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nearsea

Integrating angular velocity

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Hi, I would get current angle using angular accelation. To calculate current angle, I have to integrate angular accelation and velocity. In translation, I can get current velocity and position calculating "previous_velocity + dt * cur_accelation" and "previous_position + dt * current_velocity". But in rotation over arbitary axis, if I present the angular velocity and accelation as either quaternion or rotation matrix, can I get it calculating "previous_anglar_velocity * dt * current_angular_accelation" and "previous_angle * dt * current_angular_velocity" ? Thank you.

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It's not a good idea to use quaternions for angular velocity, but to answer your question, q' = q0*qvdt. Matrices might work the same way, but I don't know if Mdt is valid for non-integer values of dt.

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Thanks for your reply.
Can I know which repesentation is better for angular velocity?
I calculated angular accelation from torque, first.
That is, I got rotation axis for accelation quaternion from the direction of torque vector and the magnitude of the angle for accelation quaternion from the magnitude of torque vector.
This seems not to be general idea.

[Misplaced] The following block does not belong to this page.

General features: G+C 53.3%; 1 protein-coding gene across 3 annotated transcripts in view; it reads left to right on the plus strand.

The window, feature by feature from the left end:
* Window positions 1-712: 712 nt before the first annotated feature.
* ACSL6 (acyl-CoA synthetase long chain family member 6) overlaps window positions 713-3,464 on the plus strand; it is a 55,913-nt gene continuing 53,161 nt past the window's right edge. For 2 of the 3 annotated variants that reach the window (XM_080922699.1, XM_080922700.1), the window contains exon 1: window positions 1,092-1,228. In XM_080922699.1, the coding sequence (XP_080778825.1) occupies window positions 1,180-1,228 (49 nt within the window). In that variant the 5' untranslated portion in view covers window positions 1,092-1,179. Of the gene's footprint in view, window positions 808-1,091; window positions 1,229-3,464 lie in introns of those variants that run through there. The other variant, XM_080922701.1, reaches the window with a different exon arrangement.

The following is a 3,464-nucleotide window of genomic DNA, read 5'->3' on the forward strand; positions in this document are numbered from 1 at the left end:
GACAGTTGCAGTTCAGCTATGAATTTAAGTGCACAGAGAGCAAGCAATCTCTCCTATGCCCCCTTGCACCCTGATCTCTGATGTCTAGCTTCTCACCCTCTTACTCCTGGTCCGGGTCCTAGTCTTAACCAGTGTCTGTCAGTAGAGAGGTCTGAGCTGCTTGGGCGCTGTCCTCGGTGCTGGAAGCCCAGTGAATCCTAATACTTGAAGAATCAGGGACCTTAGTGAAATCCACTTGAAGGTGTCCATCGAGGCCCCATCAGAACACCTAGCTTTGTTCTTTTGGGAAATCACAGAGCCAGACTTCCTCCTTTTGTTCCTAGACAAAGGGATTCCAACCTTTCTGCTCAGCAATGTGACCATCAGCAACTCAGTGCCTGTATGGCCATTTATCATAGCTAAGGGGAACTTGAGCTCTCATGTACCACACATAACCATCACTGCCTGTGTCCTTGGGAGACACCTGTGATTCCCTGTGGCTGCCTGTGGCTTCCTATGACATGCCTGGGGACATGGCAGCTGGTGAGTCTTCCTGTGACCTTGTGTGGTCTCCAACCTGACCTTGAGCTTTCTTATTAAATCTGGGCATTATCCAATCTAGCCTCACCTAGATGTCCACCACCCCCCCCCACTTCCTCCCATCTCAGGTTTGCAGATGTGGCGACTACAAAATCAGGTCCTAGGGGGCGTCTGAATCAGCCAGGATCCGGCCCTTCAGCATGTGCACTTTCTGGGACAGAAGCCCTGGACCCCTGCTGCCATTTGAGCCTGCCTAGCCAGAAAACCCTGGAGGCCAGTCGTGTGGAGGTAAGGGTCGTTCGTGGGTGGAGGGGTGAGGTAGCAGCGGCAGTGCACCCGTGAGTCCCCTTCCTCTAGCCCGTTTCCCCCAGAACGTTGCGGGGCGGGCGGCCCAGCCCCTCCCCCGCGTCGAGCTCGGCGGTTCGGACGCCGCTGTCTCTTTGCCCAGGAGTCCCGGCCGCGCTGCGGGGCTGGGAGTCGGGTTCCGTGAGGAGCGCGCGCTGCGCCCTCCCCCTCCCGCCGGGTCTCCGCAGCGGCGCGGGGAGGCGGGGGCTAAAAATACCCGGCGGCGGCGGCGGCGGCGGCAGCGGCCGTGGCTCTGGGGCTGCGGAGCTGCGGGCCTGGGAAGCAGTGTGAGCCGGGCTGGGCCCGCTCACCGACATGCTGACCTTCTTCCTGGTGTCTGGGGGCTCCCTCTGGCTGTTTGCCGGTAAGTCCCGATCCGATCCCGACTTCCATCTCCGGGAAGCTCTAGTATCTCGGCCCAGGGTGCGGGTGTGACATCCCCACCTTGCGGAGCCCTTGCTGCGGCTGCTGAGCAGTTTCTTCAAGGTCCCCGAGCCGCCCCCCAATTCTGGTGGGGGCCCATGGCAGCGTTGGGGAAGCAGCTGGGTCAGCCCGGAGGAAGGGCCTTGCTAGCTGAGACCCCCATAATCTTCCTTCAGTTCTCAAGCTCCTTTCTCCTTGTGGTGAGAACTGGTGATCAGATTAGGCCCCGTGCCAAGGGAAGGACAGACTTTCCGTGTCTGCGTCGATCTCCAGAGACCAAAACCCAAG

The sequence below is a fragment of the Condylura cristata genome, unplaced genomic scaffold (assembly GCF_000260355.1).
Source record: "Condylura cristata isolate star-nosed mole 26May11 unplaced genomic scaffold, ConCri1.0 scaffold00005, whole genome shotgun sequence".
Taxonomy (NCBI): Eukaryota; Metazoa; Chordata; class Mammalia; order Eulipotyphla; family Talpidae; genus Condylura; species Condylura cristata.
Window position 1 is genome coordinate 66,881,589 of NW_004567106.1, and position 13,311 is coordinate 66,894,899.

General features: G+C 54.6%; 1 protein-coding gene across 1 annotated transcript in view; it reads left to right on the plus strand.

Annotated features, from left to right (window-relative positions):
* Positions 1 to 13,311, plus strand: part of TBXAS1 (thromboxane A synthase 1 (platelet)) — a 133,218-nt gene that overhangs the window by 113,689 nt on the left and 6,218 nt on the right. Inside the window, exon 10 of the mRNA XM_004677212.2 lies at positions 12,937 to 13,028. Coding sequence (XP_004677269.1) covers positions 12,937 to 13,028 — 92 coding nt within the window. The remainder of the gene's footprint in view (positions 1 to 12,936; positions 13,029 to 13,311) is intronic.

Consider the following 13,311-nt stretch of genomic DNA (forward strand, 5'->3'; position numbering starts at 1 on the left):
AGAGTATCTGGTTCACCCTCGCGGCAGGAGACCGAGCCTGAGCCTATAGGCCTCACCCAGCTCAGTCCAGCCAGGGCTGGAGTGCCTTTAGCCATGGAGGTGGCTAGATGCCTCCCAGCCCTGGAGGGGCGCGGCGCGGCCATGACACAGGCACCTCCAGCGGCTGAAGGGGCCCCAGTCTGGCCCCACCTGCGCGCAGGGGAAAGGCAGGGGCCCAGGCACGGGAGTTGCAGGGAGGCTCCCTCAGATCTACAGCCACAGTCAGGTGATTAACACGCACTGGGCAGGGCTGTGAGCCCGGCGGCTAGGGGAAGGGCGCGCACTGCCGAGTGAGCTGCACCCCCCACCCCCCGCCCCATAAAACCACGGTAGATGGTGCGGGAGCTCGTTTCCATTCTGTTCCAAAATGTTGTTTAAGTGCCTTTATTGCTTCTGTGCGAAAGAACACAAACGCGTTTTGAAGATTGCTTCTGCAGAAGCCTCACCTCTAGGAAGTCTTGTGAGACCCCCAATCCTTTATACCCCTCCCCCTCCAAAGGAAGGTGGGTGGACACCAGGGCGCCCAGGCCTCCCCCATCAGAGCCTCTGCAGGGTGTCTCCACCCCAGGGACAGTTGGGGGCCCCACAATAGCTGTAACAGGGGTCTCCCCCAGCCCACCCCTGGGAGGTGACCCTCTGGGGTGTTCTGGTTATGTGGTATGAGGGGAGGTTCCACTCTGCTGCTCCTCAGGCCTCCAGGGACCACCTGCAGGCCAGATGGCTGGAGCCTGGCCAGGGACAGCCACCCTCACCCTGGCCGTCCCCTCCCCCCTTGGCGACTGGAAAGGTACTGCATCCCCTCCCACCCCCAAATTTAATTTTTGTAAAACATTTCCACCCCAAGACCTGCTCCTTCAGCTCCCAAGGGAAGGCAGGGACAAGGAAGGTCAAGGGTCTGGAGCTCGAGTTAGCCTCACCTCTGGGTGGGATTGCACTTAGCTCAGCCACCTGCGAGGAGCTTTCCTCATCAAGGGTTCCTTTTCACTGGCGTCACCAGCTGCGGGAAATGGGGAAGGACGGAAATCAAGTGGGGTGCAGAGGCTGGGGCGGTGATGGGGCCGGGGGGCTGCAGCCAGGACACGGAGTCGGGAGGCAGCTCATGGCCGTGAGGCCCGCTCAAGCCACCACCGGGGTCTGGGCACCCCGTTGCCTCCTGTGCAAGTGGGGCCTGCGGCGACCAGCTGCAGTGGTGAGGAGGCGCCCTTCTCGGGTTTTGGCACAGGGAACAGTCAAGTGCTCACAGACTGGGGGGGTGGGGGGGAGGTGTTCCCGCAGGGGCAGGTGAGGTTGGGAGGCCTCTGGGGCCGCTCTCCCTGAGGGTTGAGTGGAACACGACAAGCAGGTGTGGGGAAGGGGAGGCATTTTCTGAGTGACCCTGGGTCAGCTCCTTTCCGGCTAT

Are there better ideas?

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Quote:
That is, I got rotation axis for accelation quaternion from the direction of torque vector and the magnitude of the angle for accelation quaternion from the magnitude of torque vector.
This seems not to be general idea.
Are there better ideas?
I'm not sure if I followed that, but yeah, I don't think that's how it's usually done.

Generally, torque is a vector, and is the derivative of momentum, which is also of course a vector. Angular velocity (also a vector) is derived from angular momentum via the inertia tensor. The next step is to integrate orientation from angular velocity. Orientation is usually represented by either a 3x3 matrix or a quaternion. Here it should be obvious that angular velocity can't be the derivative of orientation, since the types are different (vector vs. matrix or quaternion). However, you can derive the derivative (an intermediate value) from the angular velocity vector for both matrices and quaternions. For example, the derivative of the 3x3 orientation matrix is the product of a skew-symmetric matrix built from the angular velocity, and the current orientation matrix. This effectively finds the instantaneous velocity of each of the three basis vectors as the cross product of the current basis vector and the angular velocity. The orientation matrix is then orthogonalized after the update to correct error.

I can't guarantee I got all that right, so make sure to check it against some other references...

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